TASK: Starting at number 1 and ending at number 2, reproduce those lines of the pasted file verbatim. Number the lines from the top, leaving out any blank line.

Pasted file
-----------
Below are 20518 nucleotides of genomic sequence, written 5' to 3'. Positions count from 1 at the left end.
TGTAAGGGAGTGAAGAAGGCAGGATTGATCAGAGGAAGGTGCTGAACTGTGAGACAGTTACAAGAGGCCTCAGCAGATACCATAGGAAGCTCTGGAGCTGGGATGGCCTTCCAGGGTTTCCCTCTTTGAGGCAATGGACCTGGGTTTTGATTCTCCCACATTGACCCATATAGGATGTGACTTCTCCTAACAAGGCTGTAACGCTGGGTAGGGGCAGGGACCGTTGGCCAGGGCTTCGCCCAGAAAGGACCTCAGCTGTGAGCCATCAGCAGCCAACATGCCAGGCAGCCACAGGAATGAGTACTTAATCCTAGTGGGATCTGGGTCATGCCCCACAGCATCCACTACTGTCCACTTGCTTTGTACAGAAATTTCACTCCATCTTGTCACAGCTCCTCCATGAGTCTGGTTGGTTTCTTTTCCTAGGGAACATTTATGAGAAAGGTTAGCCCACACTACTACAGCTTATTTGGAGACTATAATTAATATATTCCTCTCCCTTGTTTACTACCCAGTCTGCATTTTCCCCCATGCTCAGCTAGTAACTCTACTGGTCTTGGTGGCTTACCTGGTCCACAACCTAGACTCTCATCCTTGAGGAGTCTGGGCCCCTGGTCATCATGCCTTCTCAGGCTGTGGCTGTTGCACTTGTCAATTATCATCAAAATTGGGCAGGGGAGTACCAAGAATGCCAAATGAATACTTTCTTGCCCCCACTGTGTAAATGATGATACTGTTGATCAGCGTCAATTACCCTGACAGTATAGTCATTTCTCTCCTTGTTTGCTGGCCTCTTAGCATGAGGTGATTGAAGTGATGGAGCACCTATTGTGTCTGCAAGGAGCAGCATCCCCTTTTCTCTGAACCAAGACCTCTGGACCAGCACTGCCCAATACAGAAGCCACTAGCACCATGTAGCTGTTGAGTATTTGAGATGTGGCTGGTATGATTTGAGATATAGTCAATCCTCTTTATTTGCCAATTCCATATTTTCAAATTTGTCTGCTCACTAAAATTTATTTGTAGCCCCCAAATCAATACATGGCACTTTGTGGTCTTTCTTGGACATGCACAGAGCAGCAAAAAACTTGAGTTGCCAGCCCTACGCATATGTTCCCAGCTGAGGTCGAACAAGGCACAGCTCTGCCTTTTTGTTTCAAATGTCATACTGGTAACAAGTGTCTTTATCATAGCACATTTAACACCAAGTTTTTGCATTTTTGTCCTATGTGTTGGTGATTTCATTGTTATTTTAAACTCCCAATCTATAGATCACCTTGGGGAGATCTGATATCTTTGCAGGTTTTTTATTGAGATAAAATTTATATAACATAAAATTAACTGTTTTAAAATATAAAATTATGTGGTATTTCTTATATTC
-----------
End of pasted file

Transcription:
Below are 20518 nucleotides of genomic sequence, written 5' to 3'. Positions count from 1 at the left end.
TGTAAGGGAGTGAAGAAGGCAGGATTGATCAGAGGAAGGTGCTGAACTGTGAGACAGTTACAAGAGGCCTCAGCAGATACCATAGGAAGCTCTGGAGCTGGGATGGCCTTCCAGGGTTTCCCTCTTTGAGGCAATGGACCTGGGTTTTGATTCTCCCACATTGACCCATATAGGATGTGACTTCTCCTAACAAGGCTGTAACGCTGGGTAGGGGCAGGGACCGTTGGCCAGGGCTTCGCCCAGAAAGGACCTCAGCTGTGAGCCATCAGCAGCCAACATGCCAGGCAGCCACAGGAATGAGTACTTAATCCTAGTGGGATCTGGGTCATGCCCCACAGCATCCACTACTGTCCACTTGCTTTGTACAGAAATTTCACTCCATCTTGTCACAGCTCCTCCATGAGTCTGGTTGGTTTCTTTTCCTAGGGAACATTTATGAGAAAGGTTAGCCCACACTACTACAGCTTATTTGGAGACTATAATTAATATATTCCTCTCCCTTGTTTACTACCCAGTCTGCATTTTCCCCCATGCTCAGCTAGTAACTCTACTGGTCTTGGTGGCTTACCTGGTCCACAACCTAGACTCTCATCCTTGAGGAGTCTGGGCCCCTGGTCATCATGCCTTCTCAGGCTGTGGCTGTTGCACTTGTCAATTATCATCAAAATTGGGCAGGGGAGTACCAAGAATGCCAAATGAATACTTTCTTGCCCCCACTGTGTAAATGATGATACTGTTGATCAGCGTCAATTACCCTGACAGTATAGTCATTTCTCTCCTTGTTTGCTGGCCTCTTAGCATGAGGTGATTGAAGTGATGGAGCACCTATTGTGTCTGCAAGGAGCAGCATCCCCTTTTCTCTGAACCAAGACCTCTGGACCAGCACTGCCCAATACAGAAGCCACTAGCACCATGTAGCTGTTGAGTATTTGAGATGTGGCTGGTATGATTTGAGATATAGTCAATCCTCTTTATTTGCCAATTCCATATTTTCAAATTTGTCTGCTCACTAAAATTTATTTGTAGCCCCCAAATCAATACATGGCACTTTGTGGTCTTTCTTGGACATGCACAGAGCAGCAAAAAACTTGAGTTGCCAGCCCTACGCATATGTTCCCAGCTGAGGTCGAACAAGGCACAGCTCTGCCTTTTTGTTTCAAATGTCATACTGGTAACAAGTGTCTTTATCATAGCACATTTAACACCAAGTTTTTGCATTTTTGTCCTATGTGTTGGTGATTTCATTGTTATTTTAAACTCCCAATCTATAGATCACCTTGGGGAGATCTGATATCTTTGCAGGTTTTTTATTGAGATAAAATTTATATAACATAAAATTAACTGTTTTAAAATATAAAATTATGTGGTATTTCTTATATTC